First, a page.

Wednesday, January 29, 2003

How Many Allies Are Enough?

This section of last night's Democratic rebuttal to the SOTU by Gov. Gary Locke caught my eye:

We support the president in the course he has followed so far — working with Congress, working with the United Nations, insisting on strong and unfettered inspections. We need allies today in 2003, just as much as we needed them in Desert Storm and just as we needed them on D-Day in 1944, when American soldiers, including my father, fought to vanquish the Nazi threat. We must convince the world that Saddam Hussein is not America's problem alone — he's the world's problem. We urge President Bush to stay this course, for we are far stronger when we stand with other nations than when we stand alone.

Ah yes D-Day and the grand coalition that liberated Europe. Let's see now that would be United States, British, and Canadian troops who landed on June 6th in German occupied France. Oh sure there were some Free French forces involved and other assorted countries pitched in a frigate here or a transport there but the heavy lifting that day was done by us, the Brits, and the Canucks.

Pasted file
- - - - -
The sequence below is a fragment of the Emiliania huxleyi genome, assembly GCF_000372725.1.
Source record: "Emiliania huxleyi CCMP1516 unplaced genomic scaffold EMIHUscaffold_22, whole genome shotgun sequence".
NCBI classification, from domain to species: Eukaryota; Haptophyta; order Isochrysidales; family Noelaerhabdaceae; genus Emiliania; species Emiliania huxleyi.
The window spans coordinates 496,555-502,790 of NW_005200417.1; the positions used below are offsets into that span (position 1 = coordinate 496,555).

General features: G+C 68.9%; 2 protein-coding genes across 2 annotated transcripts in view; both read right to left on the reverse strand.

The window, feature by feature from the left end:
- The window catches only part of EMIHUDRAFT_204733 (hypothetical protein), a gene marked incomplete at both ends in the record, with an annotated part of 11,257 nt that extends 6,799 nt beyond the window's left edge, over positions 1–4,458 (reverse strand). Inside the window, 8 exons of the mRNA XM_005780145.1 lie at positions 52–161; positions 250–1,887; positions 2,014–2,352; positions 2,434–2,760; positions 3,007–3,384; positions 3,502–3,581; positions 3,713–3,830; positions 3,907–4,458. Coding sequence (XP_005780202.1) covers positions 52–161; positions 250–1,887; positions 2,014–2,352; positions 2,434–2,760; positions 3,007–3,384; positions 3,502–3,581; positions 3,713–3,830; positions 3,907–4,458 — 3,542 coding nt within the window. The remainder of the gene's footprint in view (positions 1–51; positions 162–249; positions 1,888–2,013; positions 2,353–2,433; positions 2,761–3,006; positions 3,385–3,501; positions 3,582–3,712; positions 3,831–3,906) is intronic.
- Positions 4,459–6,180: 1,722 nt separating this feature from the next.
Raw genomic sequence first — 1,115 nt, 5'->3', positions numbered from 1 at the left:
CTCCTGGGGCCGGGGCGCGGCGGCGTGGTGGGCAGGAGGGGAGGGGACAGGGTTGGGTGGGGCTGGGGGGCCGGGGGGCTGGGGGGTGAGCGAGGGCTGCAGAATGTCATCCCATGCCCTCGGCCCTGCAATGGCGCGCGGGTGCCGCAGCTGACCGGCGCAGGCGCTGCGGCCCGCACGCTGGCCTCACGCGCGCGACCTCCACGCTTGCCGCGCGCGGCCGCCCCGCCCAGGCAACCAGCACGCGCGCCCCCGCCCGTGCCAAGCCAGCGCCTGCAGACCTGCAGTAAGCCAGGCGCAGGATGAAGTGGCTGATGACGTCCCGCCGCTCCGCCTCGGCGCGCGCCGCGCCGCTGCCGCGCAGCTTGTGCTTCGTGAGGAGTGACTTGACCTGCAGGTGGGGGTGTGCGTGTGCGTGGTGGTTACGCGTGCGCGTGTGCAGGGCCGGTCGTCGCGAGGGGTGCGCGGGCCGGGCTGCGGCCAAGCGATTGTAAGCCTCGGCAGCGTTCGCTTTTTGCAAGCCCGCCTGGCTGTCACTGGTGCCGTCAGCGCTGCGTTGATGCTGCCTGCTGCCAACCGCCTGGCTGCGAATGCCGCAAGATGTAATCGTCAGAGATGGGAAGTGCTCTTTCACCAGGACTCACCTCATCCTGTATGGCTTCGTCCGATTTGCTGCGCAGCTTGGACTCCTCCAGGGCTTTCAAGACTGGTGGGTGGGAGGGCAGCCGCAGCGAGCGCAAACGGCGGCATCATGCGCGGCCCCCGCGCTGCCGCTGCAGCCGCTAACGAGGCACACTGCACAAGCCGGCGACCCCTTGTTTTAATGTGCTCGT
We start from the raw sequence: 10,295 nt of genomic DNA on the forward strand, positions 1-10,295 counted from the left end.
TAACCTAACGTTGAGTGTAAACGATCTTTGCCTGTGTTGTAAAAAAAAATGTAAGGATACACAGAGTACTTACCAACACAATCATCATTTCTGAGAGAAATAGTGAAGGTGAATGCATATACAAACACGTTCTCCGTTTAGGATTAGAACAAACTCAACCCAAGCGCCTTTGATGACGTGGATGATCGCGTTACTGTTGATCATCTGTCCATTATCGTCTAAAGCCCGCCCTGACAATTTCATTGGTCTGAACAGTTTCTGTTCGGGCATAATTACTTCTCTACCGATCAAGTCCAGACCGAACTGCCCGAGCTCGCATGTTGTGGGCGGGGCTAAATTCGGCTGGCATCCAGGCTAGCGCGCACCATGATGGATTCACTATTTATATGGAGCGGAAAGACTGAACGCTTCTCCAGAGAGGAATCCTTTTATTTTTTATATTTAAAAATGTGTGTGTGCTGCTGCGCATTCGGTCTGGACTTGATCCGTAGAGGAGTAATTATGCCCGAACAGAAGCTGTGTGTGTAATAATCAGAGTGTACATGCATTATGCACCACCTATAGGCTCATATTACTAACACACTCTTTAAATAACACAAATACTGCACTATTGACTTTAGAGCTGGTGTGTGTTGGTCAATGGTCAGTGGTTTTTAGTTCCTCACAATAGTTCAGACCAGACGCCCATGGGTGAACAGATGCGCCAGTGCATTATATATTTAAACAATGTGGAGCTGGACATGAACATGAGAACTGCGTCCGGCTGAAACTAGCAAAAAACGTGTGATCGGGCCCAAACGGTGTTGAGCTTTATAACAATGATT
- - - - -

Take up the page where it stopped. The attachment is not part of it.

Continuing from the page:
Today, when we move against Iraq it will be us, the Brits, and the Aussies making up the vast majority of forces involved. Other than swapping the Aussies for the Canucks we're talking about essentially the same countries invading Iraq as invaded occuiped France on D-Day. But today we're accussed of "unilaterism" just because the French and Germans aren't on board.

We don't need any more allies today. We've got enough to do the job just as we did nearly sixty years ago.

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